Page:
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Never work just for money or for power. They won’t save your soul or help you sleep at night.”
 Marian Wright Edelman


How many times have you been told to “follow your passion”? We’re told this time and time again throughout life. While the path to find your passion is entirely subjective, some things do help navigate this age old buzz phrase.  

What has me excited about this time is how people are positively pivoting in all sorts of ways to make the best of a not-so-ideal time. There is so much innovation going on all around us that I feel I am witnessing the industrial revolution right before my eyes (one of my favorite topics as a Modern European Historian). I am someone who sees that there is a positivity in covidity. I have been continuously impressed with what people are doing to move through, and how driven they are to succeed, during a time of uncertainty.  

Over the past twenty-five years in my career and life, I have worked with many solopreneurs, small businesses, and professionals, who at some point, sense a creeping malaise in their chosen work. What I am seeing all around me is how many have reignited their passions. But still, the question for many remains: How do we pursue our passion?

Passion is not something one finds, but rather,it is something to be developed. 

What I once loved to do isn’t what I love anymore. What I had thought was my interest and expertise is not something I want to do anymore. Now what? 

Let’s face it, after 10, 20, 30 years of all-too-familiar work: you’re good at your job. However, you might not feel challenged or particularly satisfied. Bosses can be unpleasant, your favorite project is scuttled, and work starts to stagnate.

Perhaps you’re feeling overwhelmed because running your own business is a lot of work: covering for employees who don’t show up, functioning for managers who don’t have all of the skills honed in, etc. You may feel like you’ve been reduced to reports, meetings or are experiencing Zoom fatigue. You are, subsequently, living a little less because of it all.

When your job is no longer enjoyable or meaningful, your energy sags, motivation lags, tasks go undone, and you make mistakes. You think about switching jobs – about how your passion would be a great business plan. These thoughts are scary and risky and are often shoved under the rug, but on the quest for passion, a common misconception is that it is fixed. Passion is not something we discover or happen upon; instead, it is something that takes time to develop, along with skills, confidence, and relationships.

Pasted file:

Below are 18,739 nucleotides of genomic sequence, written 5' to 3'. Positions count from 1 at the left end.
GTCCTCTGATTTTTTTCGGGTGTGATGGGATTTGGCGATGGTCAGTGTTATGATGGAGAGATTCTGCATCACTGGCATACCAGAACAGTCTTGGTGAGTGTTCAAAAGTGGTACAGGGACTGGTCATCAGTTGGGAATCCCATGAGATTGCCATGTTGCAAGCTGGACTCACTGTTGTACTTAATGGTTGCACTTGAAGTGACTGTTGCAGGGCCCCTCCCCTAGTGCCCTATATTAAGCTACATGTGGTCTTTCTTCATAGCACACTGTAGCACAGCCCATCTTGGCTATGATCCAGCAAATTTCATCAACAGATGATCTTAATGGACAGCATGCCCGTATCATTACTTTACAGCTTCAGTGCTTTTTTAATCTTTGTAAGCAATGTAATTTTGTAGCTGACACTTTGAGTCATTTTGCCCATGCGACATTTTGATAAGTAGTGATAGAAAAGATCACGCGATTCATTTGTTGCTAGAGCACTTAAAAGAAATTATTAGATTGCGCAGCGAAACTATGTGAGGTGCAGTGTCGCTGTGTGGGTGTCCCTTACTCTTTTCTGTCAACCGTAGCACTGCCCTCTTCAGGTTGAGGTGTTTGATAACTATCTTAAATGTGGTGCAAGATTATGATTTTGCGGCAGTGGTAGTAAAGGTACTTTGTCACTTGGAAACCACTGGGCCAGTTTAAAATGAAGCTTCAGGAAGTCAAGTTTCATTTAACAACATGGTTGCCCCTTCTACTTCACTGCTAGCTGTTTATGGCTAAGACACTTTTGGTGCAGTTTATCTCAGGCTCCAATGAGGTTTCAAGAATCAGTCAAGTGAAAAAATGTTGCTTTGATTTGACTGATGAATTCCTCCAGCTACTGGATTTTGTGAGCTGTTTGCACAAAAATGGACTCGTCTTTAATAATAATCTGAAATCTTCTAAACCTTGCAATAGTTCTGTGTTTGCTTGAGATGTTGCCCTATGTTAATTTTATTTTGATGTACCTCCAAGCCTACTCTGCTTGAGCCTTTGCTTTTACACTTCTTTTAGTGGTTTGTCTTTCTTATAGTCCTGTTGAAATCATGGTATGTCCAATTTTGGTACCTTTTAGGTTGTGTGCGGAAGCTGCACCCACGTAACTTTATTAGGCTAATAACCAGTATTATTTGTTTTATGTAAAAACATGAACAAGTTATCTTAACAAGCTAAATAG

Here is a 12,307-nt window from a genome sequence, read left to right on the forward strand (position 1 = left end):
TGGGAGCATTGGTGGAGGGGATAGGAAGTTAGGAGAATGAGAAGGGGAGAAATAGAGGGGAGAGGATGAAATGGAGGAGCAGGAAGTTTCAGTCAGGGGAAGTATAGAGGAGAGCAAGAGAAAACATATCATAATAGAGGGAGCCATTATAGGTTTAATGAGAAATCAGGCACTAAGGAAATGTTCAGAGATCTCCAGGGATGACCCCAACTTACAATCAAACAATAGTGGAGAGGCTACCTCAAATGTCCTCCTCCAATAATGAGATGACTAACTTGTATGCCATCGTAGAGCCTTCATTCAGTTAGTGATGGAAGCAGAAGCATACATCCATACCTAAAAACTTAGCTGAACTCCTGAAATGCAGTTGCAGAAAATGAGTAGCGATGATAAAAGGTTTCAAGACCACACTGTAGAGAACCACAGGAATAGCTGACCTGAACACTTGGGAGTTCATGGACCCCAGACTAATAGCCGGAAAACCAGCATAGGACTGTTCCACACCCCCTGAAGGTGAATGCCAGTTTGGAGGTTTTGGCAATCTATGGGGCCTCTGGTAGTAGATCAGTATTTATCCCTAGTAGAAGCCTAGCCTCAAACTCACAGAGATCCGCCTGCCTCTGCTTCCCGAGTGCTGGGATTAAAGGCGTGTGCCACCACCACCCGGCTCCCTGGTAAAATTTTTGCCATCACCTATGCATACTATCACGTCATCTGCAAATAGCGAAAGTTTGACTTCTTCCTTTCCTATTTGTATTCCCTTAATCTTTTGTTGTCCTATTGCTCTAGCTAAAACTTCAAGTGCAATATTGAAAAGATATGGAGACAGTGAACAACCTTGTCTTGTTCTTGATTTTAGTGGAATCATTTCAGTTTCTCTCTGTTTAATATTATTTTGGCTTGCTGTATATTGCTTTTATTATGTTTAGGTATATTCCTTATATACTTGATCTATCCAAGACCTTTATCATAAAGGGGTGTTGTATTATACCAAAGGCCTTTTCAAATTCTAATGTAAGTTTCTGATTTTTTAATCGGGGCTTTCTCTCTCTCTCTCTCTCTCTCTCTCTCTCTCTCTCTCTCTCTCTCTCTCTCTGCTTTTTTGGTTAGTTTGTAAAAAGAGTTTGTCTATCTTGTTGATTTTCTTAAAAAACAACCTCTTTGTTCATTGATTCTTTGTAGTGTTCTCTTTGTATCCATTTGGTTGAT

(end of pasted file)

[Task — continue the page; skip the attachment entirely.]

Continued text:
If you’re one of those who quickly dismiss creeping stagnation, pay attention. The longer you ignore the warning hints that your career lacks passion, the worse it can get. Reemerge and reignite your energy.  

Coaching for passion
Staying in a job that’s going nowhere, filled with mind-numbing work, can mean resigning yourself to a lack of growth and meaning. It doesn’t have to be that way. Not if you’re working with a coach. It may be time to explore work/life issues of purpose and meaning. Loss of passion is one of the primary reasons to utilize a coach’s perspective. 

Most coaches will advise you to look inward before making a drastic decision to change your career or business path. What if the problem lies — along with solutions — somewhere inside you? If so, you can change your thinking, beliefs, or engagement level as you strive to make work more meaningful.

Now is an excellent time to review your values and purpose with your coach. You may be surprised by your answers to simple questions such as: “How did work used to excited you?” and “Identify your core values”. Tap back into your early enthusiasm. Rekindle your drive to reignite your energy. 

Know your strengths
Few people are well aware of their strengths. With a coach, you can take advantage of the opportunity to take some assessments. Assessments provide a snapshot to see where your pulse is, identify and apply your greatest strengths, and elevate your energy around what you do or want to do. The wisest people use their feelings of malaise to find out what drives them, their strengths and use coaching to rekindle their spirits. 

Learn about your strengths through feedback from others. Spend the most energy on developing strengths instead of focusing on weaknesses. The key to knowing yourself well is to receive feedback from peers, formal assessments, or a mentor or coach. Self-knowledge is essential. In business, nobody will manage your career if you don’t.
How can you rekindle the passion for the work you do and/or the business you run? Try to connect with your values and highest purpose every time you walk into the office, chat with a client or coworker, and even complete routine tasks like paperwork. Don’t allow yourself to fall into a zombie-like routine and forget what you love doing and are good at making happen. Reignite your energy and remind yourself: This is why I’m here.

In an ideal world, we’d all be working with passion in jobs that bring out our strengths and talents to achieve the greatest good in organizations and the world. But that doesn’t always happen the way we envision. Ultimately, it’s up to each of us to go where we can develop and express our strengths if we genuinely want to make a difference.Being aware of this and talking with your coach before you conclude that you need to redesign your career, change fields, or pursue reduced workloads is essential. Try to find your passion, doing work that is truly meaningful and satisfying.

Does passion make you fearful? It’s easier to talk about what you want to do than actually do it. We can plan for an endless amount of hypothetical ideas, but unless we take action, its all pointless.

What do you need to pursue your passion?

Keep making it happen,
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